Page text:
The RV-10, painstakingly riveted and sanded and carefully assembled with as much new, clean technology as we could afford over nearly four years, will help us continue to afford to fly for the next 20 years, we hope. It doesn't have an electric engine, and it's not a glider, but it is a fast, fairly heavy-lifting long-hauler for our family. And it will cost less to fly, eventually.

So what's my advice for cutting your costs in aviation without cutting corners? Upgrade to leaner and greener flying machines, of course. If you fly a weight-shift Light Sport Aircraft, consider the possibility of using an electric engine. Randall Fishman won Grand Champion at AirVenture 2007 with his flying design, and he promises to be back with an electrically driven motorglider this year. Sonex has also promised a true electric engine in a motorglider. And IndUS Aviation recently unveiled its Thorpedo, flying with a WAM turbocharged diesel engine, which puts out 120 hp on a measly 3 gph of jet A fuel.

Consider this, too. Collaborate and use your networking skills as a catalyst for developing new ideas about how to green up your aviation habit. Meet at events such as AirVenture or AOPA's Expo and, of course, at your local airport events. Talk about how your business is recycling, ride-sharing, and/or tuning its equipment for maximum efficiency. Are you using new technologies? Is there someone who can teach you how to do so? Group events are great opportunities for creative learning that can be individually applied. Besides, fly-in get-togethers are always great fun, too.

Catch up with me at EAA AirVenture, and we'll brainstorm about what we've learned there. I'll see you 'round the patch soon!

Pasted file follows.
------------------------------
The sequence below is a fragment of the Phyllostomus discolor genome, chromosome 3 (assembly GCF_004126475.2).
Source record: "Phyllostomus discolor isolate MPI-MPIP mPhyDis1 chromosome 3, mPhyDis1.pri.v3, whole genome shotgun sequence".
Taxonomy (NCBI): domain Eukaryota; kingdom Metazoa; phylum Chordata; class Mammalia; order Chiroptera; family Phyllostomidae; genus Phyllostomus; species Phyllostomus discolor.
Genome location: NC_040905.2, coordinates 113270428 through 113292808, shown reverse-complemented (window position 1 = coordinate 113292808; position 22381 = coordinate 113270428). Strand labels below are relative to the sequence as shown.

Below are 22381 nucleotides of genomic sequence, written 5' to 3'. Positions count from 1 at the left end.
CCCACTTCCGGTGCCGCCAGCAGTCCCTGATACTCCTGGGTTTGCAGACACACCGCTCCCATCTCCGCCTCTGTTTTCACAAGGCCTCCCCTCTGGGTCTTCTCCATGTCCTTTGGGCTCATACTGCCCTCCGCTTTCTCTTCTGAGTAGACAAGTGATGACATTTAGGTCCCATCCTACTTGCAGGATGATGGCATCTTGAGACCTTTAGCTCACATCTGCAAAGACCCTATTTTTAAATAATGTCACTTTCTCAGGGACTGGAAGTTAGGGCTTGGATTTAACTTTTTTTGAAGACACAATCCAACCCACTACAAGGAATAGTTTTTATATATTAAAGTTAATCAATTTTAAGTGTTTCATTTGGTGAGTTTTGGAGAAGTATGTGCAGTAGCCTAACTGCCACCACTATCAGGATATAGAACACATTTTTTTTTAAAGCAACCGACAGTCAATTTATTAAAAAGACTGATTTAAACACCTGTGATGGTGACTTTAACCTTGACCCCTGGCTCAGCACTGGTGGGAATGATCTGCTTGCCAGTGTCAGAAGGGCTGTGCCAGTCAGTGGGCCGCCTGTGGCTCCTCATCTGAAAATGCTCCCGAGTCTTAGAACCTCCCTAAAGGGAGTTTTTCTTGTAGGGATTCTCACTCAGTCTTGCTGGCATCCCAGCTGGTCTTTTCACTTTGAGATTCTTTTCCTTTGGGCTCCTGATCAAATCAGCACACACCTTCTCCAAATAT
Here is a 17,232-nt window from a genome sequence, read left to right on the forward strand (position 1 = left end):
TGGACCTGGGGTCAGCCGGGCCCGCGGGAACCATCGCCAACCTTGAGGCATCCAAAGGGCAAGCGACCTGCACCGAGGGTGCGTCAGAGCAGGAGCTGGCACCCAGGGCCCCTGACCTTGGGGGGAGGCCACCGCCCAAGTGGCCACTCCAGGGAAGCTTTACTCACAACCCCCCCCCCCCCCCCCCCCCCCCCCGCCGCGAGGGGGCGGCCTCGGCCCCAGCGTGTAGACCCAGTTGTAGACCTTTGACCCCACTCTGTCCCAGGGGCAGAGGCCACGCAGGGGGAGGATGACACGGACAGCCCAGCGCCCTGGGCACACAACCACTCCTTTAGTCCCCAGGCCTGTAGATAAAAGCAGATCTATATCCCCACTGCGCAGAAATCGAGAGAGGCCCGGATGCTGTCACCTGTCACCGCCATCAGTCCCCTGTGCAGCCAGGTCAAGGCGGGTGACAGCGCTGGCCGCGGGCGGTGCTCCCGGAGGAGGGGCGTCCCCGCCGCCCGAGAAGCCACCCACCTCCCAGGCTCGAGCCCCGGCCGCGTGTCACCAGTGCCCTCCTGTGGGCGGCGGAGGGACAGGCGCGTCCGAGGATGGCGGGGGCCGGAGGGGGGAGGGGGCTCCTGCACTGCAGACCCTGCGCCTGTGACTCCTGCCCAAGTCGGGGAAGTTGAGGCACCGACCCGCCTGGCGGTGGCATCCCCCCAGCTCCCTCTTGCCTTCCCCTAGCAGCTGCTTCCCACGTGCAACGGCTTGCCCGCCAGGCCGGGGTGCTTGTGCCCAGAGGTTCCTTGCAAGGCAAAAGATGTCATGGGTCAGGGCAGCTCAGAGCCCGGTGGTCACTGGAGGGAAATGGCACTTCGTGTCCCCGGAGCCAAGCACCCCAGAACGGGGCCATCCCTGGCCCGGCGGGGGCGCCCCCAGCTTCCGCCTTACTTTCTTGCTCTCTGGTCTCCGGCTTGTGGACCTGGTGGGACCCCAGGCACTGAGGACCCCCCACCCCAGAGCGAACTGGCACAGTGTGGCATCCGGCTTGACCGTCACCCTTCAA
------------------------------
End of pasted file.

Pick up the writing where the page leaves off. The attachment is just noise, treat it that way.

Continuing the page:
Batteries: Got a Question? Get an Answer!

We're working on an interview with some battery experts, and this is your chance to ask the tough questions. Have you wondered if dropping an aspirin in will help recover a dead battery (or was that chicken soup)? Then there's the story that charging a battery with it on a concrete floor is a bad idea. Really?

Some of the questions we've thought of are below. Send us yours and if we use it, you'll get the credit for asking.

  1. Why are aircraft batteries so expensive?
  2. Besides Gill and Concorde, who makes aircraft batteries?
  3. What’s the story of these batteries that have multi-cylinders for sides?
  4. Why does a car battery last so much longer than an aircraft battery?
  5. Are Li-ion (lithium-ion) batteries suitable for aircraft?
  6. Is there an easy way to know which batteries should never be run to flat?
  7. What’s the “old” technology vs. the “new”? If we’ve updated the panel, how about the battery?
  8. Is there a way to recover a dead battery?
  9. What are the failure modes and how do I avoid them?
  10. Is a solar-powered trickle charger a good idea?
  11. How do de-sulfators work (and what's sulfation)?
  12. What should I do with the battery if I don’t fly but once a month? I’m not going to pull it out and store it every month, so is there some easy way to care for it that will only cost me 10% of its life?
  13. Is there really any difference between an auto-parts store battery and an "official" aircraft battery? Can I use the cheaper version in my Experimental airplane?
  14. Vents, screw-on caps, totally sealed. Why the difference?
  15. How can I check the condition of the battery if I can’t get a hydrometer sample? See question 14.